E2 A world Divided: Superpower Relations 1944-1990. Introduction to Controversy 1: How did the Cold war emerge and how did relations between the Superpowers change 1917-90?



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E2 A World Divided: Superpower Relations 1944-1990.
Introduction to Controversy 1: How did the Cold war emerge and how did relations between the Superpowers change 1917-90?




  • In a Nutshell: How did relations between the Superpowers change 1945-1990?




  • Dramatic episodes in the spotlight: What can depth studies illustrate about the nature of relations between the Superpowers by 1945?

  • Thematic developments: Identifying themes in the development of Superpower relations by 1945.




  • Spinning history to create controversy: What are the differing interpretations of the emergence of the Cold war by 1945?




  • Cracking the Puzzle – Preparing for assessment. On the origins of the controversy surrounding the emergence of the Cold war by 1945.

(I) In a Nutshell: How did relations between the Superpowers change 1945-1990?


  1. Generate an overview of the Cold War, using M. McCauley, Russia, America & the Cold War 1949-91, pp.1-7 to complete the rows on the timeline grid.




  1. Analyse how the relationship between the two Superpowers changed over time. Use your overview grids in groups to discuss the changes in the relationship between the USA and USSR and plot a living graph.


How did the relationship between the two Superpowers change between 1945-1991?
Amount of

Tension


1990


  1. Complete the Trigger Memory Activity for the leaders involved in the Cold War 1945-1962, using the Biographies booklet. An explanation on how to complete this is in your guidance booklet.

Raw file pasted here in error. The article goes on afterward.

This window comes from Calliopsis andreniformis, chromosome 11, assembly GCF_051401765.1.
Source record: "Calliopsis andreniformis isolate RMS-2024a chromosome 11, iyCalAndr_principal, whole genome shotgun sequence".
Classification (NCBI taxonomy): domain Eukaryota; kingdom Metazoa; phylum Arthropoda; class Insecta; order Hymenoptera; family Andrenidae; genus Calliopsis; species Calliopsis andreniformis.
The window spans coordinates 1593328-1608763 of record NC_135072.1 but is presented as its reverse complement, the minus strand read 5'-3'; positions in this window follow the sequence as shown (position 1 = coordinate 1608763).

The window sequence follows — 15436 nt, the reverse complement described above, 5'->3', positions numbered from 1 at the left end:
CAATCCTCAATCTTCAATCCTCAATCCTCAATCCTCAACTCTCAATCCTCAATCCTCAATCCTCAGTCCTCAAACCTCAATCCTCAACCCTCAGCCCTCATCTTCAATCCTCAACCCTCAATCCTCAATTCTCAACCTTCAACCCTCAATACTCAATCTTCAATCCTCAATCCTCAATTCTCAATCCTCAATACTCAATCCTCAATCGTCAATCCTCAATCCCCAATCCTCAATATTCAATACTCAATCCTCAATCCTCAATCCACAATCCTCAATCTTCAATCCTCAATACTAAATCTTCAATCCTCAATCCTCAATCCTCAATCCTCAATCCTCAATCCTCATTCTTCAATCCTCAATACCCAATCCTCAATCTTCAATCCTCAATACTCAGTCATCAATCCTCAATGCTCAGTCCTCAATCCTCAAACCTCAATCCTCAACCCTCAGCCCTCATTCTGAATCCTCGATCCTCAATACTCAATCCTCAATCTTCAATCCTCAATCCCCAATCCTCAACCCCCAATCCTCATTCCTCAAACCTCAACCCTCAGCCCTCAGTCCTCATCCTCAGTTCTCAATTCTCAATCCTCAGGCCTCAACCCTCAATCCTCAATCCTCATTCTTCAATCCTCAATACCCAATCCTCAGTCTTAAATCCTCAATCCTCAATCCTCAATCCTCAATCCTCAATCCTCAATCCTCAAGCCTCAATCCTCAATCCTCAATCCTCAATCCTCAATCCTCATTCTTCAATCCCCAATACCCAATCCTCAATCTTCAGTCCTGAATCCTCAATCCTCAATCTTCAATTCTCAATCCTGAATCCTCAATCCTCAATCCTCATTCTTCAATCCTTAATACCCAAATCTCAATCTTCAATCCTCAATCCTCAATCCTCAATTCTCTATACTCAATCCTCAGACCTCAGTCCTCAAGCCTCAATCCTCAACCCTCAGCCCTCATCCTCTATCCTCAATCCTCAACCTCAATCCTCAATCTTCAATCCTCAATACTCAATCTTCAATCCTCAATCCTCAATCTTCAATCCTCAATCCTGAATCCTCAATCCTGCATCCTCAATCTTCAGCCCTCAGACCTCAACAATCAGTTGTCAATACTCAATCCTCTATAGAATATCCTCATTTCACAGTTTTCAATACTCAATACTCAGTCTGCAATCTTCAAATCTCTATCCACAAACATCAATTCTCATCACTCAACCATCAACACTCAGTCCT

(II) Dramatic episodes in the spotlight: What can depth studies illustrate about the nature of relations between the Superpowers by 1945?
Activity 4

1. Watch the CNN video The Cold War Volume 1, Episode 1. Comrades 1917-1945. As you are watching it, record notes on the causes of the breakdown in relations of the wartime allies. Use the following structure for your notes:


The Background Conditions 1917 -1939

  • The Political and Economic situation in pre-war Russia

  • The Political and economic situation in pre-war America


The Triggering Factors 1939-1943


The Immediate Circumstances 1944-45

  • The impact of the disagreements over Poland

  • The outcome of Potsdam

  • The outcome of Yalta

2. Complete the Mystery Game on why an Iron Curtain descended across Europe by 1946, by using the statements provided,

3. Using your video notes, the Mystery Game and, if you wish, further reading to complete the concept map on the causes of the breakdown in the wartime alliance.

Further Reading:

Phillips, The Cold War, pp.4-22

Lightbody, The Cold War, pp.3-17

McCauley, Russia, America & the Cold War 1949-1991, pp.2-3



(III) Thematic developments: Identifying themes in the development of Superpower relations by 1945.
Activity 5 Factor in the teamwork.